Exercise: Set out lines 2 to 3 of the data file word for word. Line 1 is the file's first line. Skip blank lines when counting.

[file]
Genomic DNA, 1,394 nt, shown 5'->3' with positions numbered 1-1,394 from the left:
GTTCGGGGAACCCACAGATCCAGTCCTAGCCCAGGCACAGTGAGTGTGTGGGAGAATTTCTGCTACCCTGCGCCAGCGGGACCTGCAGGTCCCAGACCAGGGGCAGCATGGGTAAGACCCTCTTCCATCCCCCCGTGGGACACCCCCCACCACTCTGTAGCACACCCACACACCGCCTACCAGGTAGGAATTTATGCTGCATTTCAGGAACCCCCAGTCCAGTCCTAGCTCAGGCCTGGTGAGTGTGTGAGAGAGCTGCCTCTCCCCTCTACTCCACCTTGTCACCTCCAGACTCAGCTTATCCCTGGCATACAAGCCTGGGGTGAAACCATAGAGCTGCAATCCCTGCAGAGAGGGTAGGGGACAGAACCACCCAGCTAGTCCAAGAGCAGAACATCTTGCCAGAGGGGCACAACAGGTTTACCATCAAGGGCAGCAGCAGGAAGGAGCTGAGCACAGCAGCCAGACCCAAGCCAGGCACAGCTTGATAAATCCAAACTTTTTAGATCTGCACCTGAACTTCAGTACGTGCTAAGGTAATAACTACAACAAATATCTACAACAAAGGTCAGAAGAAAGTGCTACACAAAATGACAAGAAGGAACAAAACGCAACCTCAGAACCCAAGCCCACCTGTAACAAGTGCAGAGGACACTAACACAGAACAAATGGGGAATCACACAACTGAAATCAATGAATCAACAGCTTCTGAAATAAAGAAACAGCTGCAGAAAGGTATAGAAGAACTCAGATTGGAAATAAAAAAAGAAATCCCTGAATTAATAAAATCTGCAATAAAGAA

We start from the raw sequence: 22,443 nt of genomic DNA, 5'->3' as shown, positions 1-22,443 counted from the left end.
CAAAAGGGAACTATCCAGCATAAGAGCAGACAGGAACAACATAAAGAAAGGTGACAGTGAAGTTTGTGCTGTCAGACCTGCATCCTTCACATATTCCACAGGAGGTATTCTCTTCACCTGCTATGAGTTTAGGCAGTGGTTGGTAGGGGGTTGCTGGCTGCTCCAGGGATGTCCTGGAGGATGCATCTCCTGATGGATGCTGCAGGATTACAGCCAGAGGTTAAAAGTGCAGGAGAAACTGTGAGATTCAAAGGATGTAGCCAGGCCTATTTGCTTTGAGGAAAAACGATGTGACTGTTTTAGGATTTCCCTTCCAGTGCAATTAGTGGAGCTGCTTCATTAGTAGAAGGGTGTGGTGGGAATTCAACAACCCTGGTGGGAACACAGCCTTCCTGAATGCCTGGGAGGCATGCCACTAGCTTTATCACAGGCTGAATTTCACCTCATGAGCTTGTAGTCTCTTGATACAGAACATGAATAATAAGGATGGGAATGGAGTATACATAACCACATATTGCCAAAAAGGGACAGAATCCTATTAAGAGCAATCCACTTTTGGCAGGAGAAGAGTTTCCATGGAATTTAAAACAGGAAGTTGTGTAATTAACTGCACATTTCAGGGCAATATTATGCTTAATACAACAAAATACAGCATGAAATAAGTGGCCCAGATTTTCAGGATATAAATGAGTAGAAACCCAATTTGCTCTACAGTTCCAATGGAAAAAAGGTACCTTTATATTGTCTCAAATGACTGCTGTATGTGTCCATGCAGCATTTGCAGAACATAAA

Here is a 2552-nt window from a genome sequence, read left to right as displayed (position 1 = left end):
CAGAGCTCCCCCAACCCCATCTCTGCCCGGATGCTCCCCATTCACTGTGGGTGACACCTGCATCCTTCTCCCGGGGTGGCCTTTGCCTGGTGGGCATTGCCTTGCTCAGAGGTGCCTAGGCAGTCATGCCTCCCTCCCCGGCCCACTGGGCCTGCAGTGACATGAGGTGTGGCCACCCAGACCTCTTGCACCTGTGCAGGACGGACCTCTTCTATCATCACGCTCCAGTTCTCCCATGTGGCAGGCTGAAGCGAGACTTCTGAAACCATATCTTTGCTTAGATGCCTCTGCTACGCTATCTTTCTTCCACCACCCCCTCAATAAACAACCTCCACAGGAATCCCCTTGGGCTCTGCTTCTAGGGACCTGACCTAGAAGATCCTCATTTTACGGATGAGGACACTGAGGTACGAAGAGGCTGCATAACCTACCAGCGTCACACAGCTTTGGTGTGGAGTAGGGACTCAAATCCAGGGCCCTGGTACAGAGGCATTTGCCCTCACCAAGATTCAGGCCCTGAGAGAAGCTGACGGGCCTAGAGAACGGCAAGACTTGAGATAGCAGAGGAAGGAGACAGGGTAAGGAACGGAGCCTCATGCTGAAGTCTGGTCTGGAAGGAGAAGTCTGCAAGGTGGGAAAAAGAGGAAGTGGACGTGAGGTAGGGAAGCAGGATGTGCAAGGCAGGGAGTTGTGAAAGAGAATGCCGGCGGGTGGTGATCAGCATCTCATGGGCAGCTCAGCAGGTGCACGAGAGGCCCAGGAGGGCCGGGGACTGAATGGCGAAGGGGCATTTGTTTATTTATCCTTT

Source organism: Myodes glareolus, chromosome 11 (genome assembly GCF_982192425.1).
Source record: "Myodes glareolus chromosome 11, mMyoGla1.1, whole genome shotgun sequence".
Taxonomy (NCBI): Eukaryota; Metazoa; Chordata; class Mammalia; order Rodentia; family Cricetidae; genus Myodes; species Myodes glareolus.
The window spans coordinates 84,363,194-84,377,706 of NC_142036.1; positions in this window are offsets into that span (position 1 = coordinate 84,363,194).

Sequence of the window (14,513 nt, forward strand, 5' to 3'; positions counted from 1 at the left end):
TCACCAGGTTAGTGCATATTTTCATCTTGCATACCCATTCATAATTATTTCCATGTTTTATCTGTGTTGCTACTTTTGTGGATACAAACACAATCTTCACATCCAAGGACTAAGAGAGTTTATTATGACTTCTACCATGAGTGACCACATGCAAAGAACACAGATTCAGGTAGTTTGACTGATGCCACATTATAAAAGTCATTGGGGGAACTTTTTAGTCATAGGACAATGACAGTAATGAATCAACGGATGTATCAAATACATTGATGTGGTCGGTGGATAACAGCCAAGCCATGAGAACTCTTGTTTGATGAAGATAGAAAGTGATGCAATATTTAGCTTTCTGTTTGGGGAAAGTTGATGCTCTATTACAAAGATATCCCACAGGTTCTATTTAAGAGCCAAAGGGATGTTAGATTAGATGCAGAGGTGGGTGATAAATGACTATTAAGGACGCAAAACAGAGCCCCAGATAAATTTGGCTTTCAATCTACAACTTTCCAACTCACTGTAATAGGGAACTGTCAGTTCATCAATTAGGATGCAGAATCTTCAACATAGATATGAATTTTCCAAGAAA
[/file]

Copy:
GTTCGGGGAACCCACAGATCCAGTCCTAGCCCAGGCACAGTGAGTGTGTGGGAGAATTTCTGCTACCCTGCGCCAGCGGGACCTGCAGGTCCCAGACCAGGGGCAGCATGGGTAAGACCCTCTTCCATCCCCCCGTGGGACACCCCCCACCACTCTGTAGCACACCCACACACCGCCTACCAGGTAGGAATTTATGCTGCATTTCAGGAACCCCCAGTCCAGTCCTAGCTCAGGCCTGGTGAGTGTGTGAGAGAGCTGCCTCTCCCCTCTACTCCACCTTGTCACCTCCAGACTCAGCTTATCCCTGGCATACAAGCCTGGGGTGAAACCATAGAGCTGCAATCCCTGCAGAGAGGGTAGGGGACAGAACCACCCAGCTAGTCCAAGAGCAGAACATCTTGCCAGAGGGGCACAACAGGTTTACCATCAAGGGCAGCAGCAGGAAGGAGCTGAGCACAGCAGCCAGACCCAAGCCAGGCACAGCTTGATAAATCCAAACTTTTTAGATCTGCACCTGAACTTCAGTACGTGCTAAGGTAATAACTACAACAAATATCTACAACAAAGGTCAGAAGAAAGTGCTACACAAAATGACAAGAAGGAACAAAACGCAACCTCAGAACCCAAGCCCACCTGTAACAAGTGCAGAGGACACTAACACAGAACAAATGGGGAATCACACAACTGAAATCAATGAATCAACAGCTTCTGAAATAAAGAAACAGCTGCAGAAAGGTATAGAAGAACTCAGATTGGAAATAAAAAAAGAAATCCCTGAATTAATAAAATCTGCAATAAAGAA

We start from the raw sequence: 22,443 nt of genomic DNA, 5'->3' as shown, positions 1-22,443 counted from the left end.